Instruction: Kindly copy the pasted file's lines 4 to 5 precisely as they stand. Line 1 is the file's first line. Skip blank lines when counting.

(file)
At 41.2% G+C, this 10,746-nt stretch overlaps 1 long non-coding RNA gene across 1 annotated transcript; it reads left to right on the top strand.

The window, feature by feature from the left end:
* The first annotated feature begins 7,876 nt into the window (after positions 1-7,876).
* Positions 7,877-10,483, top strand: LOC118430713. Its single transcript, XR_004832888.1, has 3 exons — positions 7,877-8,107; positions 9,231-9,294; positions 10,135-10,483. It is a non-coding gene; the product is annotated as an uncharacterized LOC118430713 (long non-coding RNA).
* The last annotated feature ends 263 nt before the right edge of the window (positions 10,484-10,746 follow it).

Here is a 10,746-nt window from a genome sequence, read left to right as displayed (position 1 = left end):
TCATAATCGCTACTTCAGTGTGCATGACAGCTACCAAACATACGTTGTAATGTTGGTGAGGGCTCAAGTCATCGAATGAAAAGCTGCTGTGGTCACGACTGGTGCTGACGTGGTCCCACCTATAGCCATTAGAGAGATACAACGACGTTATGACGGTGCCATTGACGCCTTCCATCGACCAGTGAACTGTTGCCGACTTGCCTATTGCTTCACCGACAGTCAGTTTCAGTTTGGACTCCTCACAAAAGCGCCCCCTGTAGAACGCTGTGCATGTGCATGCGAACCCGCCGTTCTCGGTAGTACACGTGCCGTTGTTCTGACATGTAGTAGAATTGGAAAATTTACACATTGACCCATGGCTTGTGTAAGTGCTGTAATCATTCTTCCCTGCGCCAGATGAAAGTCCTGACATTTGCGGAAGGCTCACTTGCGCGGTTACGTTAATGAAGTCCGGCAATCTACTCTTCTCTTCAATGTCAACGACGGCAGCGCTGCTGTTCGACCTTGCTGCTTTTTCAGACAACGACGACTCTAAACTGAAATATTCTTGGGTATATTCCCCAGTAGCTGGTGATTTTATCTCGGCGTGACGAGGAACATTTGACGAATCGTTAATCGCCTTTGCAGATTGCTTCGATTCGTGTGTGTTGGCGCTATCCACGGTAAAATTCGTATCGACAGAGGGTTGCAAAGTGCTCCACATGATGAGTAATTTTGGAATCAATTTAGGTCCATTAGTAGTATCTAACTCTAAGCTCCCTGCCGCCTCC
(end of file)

* Positions 7,877-10,483, top strand: LOC118430713. Its single transcript, XR_004832888.1, has 3 exons — positions 7,877-8,107; positions 9,231-9,294; positions 10,135-10,483. It is a non-coding gene; the product is annotated as an uncharacterized LOC118430713 (long non-coding RNA).
* The last annotated feature ends 263 nt before the right edge of the window (positions 10,484-10,746 follow it).